Farmland Value Gains in Context

Winter 2022/2023 Issue
Land Values
The USDA reported a gain of 12.4% in average U.S. farm real estate in 2022. The increase was supported by a low interest rate environment and record-setting farm income levels. However, adjusted for inflation, the gains in farmland in 2022 are only the 24th highest in history. Therefore, farmland prices are likely to be significantly less volatile than housing prices, stocks, or bonds.
January 04, 2023

Every August, a team of economists at the USDA’s National Agricultural Statistics Service releases an annual look at state- level and national average farm real estate values. The analysis is based on a nationwide survey of land operators called the June Area Survey, in which more than 9,000 segments of land are statistically sampled, and the results are carefully tabulated to estimate the average value of different types of farmland across each state. The August 2022 Land Values report showed a 12.4% increase in land values from June 2021 to June 2022, with an average value per acre of $3,800. The annual increase was led by advances in Corn Belt states like Kansas (25.2%), Iowa (21.4%), and Nebraska (21%), but also in Western states like Idaho (10.4%), California (10.1%), and Colorado (9.9%).

Double-digit gains in many states matched economists’ expectations due to an extended period of low interest rates and higher profits. As discussed in other articles in this issue of The Feed, 2021 and 2022 represented some of the highest nominal and real farm incomes in history. It is understandable, then, that the average value of farm real estate has increased by nearly 40% in Kansas since 2020 (see the figure below). The U.S. average real estate value is up 20% since 2020, and 13 other states have seen 20% or higher two- year gains in values. The strengthening value of farm real estate boosted farm balance sheets and improved lending collateral positions during 2022, but it also raised the cost of buying farm ground and the opportunity cost of owning the asset class.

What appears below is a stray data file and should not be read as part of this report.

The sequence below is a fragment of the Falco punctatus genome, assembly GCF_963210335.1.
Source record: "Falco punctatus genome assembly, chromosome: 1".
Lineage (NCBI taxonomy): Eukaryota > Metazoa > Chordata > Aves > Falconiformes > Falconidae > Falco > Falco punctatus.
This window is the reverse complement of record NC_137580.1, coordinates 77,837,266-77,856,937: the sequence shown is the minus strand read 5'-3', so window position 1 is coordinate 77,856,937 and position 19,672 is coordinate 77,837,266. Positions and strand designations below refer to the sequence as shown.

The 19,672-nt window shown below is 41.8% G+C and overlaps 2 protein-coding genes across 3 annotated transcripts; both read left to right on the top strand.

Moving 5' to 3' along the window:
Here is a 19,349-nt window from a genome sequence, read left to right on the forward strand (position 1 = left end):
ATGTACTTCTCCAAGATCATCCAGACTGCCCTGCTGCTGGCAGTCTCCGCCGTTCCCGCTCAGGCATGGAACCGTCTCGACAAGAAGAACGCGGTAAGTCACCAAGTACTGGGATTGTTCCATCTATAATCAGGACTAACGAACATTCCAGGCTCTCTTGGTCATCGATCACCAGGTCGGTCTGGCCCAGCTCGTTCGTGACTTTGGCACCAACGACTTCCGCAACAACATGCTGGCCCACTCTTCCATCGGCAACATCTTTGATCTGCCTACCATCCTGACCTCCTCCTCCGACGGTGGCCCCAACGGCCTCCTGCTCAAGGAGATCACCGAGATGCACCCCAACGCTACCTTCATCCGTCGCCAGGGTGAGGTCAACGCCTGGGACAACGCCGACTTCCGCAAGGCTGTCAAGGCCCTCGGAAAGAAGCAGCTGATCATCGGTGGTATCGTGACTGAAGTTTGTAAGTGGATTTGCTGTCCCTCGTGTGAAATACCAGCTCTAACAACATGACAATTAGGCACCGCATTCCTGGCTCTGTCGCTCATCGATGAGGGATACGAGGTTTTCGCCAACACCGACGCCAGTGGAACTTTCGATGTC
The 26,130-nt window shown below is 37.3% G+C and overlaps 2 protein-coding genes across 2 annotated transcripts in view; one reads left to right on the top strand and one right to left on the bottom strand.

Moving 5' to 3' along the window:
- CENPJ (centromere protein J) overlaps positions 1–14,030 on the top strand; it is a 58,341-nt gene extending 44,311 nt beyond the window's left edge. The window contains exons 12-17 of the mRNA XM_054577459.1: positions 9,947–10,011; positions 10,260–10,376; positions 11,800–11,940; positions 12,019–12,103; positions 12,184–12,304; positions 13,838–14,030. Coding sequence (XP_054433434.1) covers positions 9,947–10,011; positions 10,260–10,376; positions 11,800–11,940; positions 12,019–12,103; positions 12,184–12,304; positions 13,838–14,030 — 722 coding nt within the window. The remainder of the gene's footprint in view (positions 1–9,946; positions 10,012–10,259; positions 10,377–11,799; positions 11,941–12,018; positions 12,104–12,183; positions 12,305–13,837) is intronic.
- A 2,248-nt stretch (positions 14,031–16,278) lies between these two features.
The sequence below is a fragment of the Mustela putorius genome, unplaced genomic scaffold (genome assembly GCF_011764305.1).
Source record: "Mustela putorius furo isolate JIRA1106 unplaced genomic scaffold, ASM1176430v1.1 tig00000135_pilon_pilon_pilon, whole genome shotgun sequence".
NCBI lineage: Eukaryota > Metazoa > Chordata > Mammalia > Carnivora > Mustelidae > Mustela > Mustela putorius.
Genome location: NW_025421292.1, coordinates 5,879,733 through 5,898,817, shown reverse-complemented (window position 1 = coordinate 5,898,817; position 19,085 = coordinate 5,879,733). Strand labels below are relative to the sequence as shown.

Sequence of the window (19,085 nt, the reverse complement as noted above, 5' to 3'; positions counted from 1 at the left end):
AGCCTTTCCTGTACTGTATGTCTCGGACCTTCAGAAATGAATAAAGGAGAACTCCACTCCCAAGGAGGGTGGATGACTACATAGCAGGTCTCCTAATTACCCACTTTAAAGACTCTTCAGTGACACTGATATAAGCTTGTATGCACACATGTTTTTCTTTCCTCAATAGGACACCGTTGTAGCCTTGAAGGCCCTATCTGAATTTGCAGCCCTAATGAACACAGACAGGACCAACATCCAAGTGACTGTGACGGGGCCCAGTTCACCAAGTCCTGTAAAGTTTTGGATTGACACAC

Top 20 States With Highest 2-Year Land Value Increases, 2021-2022

While individual land sales make headlines, and while these two-year growth percentages are a welcome trend for hundreds of thousands of landowners, inflation-adjusted returns to farmland are significantly more modest. If the price of everything increased at a rate of nearly 8% in 2022 (as indicated by most measures of year-over-year inflation), landowners should expect their holdings to increase at least 8%, and they should likely expect a return above inflation to make their investment worthwhile. If land values increase by 12% in 2022, the real return to farmland is then approximately 4%, or the total return less the percent increase in prices. Between June 2021 and June 2022, housing prices averaged an increase of 18% (or roughly 10%, adjusted for inflation). The figure below plots an index of farmland values compared to an index of housing values (both adjusted for inflation, anchoring values at 2012 levels). Since 2012, U.S. house prices have increased more than 60% after adjusting for inflation; farmland values have increased a modest 17% during that same period. While the double-digit gains in farmland values grab lots of attention, real returns to farmland are much less volatile compared to other asset classes like housing, stocks, and bonds.

Inflation-Adjusted Land Index Compared to Housing Price Index

The distinction between real and total returns is an important one. Simple math shows that the increase in farmland values in 2022 was the ninth largest gain in the last 62 years of available data. However, when adjusted for inflation, 2022 was only the 24th largest gain. It is hard to call recent increases in land values an asset bubble when values have increased more than they have this year 23 different times. Conversely, nominal (i.e., not adjusted for inflation) gains in housing prices ranked first and second in 2021 and 2022, respectively. Adjusted for inflation, 2021 and 2022 ranked first and fourth, respectively. It may be tempting to correlate the volatility in housing prices with land values, but farm real estate markets have been slower to increase in value and are therefore less likely to exhibit volatility in the higher interest rate environment compared to residential housing.